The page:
Portland Archives - StoryCorps

How A Tiny Gift Shop Became a Refuge for Queer People

The storefront of Drop Me A Line in Portland, Maine in 1990. By Roger Mayo.

Young gay couple Roger Mayo and Jim Neal opened Drop Me A Line, a tiny gift shop in Portland, Maine, in 1990. Although Portland in those days could be unfriendly for queer people, they chose to carry greeting cards and books that catered to LGBTQ customers. At StoryCorps, the former romantic partners reflected on how the store became so much more.

Bottom Photo: Jim Neal with transgender actress Lady Chablis at a book signing at Drop Me A Line in 1997.

Originally aired March 8, 2024, on NPR’s Morning Edition.

Wil and Olivia Smith Update

Note: StoryCorps remembers Wil Smith, who recorded a conversation with his daughter, Olivia, about being a single dad in college. At the time of their first interview in 2012, Wil had just been diagnosed with colon cancer. He died on February 22, 2015 at 46 years old.

For our 10th anniversary, we’re revisiting some favorite stories.

At 27, Wil Smith’s age wasn’t the only thing that set him apart from other college freshmen. He was also raising his infant daughter, Olivia. At StoryCorps, they looked back on their college days.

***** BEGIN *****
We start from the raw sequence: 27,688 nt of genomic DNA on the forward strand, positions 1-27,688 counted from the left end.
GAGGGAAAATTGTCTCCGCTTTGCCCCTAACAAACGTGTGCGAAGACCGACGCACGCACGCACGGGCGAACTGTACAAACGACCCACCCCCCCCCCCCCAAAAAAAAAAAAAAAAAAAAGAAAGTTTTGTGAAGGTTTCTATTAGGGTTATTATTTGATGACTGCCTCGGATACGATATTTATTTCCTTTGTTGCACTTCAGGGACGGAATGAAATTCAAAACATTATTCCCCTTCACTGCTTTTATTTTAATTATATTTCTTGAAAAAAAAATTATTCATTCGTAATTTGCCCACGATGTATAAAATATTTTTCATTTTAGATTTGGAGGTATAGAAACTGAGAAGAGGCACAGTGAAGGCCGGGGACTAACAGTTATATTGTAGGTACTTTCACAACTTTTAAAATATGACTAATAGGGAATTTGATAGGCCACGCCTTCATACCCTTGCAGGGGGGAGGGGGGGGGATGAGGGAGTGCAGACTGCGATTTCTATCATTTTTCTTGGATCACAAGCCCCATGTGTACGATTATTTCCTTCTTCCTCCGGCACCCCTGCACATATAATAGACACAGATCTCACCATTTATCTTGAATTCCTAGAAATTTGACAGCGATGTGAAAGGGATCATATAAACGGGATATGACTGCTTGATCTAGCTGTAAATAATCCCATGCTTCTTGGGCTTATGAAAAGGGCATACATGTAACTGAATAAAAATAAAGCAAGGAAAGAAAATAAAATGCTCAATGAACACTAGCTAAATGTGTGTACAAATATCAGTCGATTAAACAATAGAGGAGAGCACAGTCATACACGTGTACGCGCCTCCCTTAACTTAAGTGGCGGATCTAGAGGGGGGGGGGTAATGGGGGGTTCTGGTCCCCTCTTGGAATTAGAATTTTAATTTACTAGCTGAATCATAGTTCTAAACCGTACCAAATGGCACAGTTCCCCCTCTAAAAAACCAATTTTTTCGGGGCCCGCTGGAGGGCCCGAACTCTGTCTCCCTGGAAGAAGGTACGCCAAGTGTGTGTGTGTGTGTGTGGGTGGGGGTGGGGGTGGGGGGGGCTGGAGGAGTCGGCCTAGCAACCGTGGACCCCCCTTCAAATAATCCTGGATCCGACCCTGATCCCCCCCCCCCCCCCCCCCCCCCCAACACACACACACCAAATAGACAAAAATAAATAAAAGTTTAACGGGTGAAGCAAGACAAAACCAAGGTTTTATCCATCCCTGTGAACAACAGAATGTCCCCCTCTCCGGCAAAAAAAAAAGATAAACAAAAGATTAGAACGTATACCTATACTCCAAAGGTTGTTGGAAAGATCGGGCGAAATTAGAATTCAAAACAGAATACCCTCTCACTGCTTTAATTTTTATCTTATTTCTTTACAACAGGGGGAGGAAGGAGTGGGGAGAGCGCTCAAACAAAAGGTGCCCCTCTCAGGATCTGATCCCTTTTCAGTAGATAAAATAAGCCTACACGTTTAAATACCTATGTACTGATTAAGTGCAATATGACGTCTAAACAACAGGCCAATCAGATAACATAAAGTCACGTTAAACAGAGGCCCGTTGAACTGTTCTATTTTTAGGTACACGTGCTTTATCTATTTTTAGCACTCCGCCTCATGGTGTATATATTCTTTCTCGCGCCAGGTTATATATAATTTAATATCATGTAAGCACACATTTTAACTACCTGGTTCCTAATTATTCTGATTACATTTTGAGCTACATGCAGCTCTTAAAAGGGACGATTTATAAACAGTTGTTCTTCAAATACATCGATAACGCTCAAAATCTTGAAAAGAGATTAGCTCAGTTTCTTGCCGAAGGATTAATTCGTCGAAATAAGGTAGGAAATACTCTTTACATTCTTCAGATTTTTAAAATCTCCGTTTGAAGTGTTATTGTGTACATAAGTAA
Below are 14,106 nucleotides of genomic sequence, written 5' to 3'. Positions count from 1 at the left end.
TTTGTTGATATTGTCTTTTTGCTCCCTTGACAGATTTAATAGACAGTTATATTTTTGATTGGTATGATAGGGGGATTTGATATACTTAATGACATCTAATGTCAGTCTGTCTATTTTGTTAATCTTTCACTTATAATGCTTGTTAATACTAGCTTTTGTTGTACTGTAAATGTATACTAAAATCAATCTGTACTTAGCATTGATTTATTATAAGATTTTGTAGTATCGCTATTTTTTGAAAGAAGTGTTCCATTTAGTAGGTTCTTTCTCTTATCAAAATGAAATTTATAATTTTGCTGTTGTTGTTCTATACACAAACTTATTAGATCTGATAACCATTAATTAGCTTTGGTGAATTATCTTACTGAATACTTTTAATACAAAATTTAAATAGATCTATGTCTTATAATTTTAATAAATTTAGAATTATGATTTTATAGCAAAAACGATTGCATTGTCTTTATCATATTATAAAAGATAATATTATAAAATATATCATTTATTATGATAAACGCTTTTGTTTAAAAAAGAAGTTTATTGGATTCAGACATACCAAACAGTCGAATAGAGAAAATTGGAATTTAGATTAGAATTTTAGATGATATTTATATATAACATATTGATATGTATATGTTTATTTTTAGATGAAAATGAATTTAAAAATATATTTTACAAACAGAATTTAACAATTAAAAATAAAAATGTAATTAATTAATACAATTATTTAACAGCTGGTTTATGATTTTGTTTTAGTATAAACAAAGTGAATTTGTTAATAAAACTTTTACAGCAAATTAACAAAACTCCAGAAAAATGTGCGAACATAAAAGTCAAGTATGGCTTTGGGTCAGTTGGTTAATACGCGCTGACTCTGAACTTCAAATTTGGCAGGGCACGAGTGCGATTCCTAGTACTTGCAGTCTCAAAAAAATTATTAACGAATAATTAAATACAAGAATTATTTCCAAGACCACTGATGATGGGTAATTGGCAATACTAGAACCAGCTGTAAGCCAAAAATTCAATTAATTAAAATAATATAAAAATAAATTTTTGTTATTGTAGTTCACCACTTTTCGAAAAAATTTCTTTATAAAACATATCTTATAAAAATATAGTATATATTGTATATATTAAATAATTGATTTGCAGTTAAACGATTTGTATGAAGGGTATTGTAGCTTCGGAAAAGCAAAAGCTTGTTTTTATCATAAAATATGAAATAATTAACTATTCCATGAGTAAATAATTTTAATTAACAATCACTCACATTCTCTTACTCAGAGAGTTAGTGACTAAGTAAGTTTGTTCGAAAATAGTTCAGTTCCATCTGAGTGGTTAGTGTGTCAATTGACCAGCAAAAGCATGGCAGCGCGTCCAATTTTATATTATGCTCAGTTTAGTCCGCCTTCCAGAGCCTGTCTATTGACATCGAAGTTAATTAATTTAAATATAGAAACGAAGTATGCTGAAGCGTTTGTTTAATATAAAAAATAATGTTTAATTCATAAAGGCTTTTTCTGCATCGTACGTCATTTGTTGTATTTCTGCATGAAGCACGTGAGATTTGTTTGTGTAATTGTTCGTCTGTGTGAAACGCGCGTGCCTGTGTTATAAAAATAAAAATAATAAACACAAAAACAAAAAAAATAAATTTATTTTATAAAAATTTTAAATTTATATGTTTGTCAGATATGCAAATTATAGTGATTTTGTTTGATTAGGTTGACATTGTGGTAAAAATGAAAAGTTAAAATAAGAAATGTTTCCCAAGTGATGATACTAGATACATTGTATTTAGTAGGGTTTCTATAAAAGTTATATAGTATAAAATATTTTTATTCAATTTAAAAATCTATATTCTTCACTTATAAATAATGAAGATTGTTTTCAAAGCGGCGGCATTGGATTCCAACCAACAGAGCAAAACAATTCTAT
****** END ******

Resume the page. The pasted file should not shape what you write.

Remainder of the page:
Just before recording, Wil found out he had cancer. Recently, they came back to tell us how they’re doing now.

Originally broadcast October 23, 2013.

Theresa and Dennis McLaughlin

Dennis McLaughlin was born in 1948 with spina bifida, a birth defect that left him unable to use his legs.

But his mother, Theresa McLaughlin — a single mom who worked at a local paper mill– knew that “from the neck up, he’s just fine.” So she treated Dennis just like any other kid.

At a StoryCorps mobile booth, Dennis payed tribute to the way Theresa raised him.

Originally aired May 11, 2012 on NPR’s Morning Edition.

Rebecca Fuller and Jenny Francis

Rebecca Fuller (left) and her sister Jenny Francis remember their younger brother, Marine First Lieutenant Travis John Fuller, who died in Iraq.

Originally aired January 26, 2007, on NPR’s Morning Edition.

Stephanie Butler and Joyce Butler

Joyce Butler and her daughter Stephanie remember Joyce’s mother and Stephanie’s grandmother, Dot, who worked in a shipyard during World War II. Dot was raising four children on her own and shipyard work was a high paying, so she quit her job in a department store and started working nights enabling her to spend her days with her family.

Originally aired December 15, 2006, on NPR’s Morning Edition.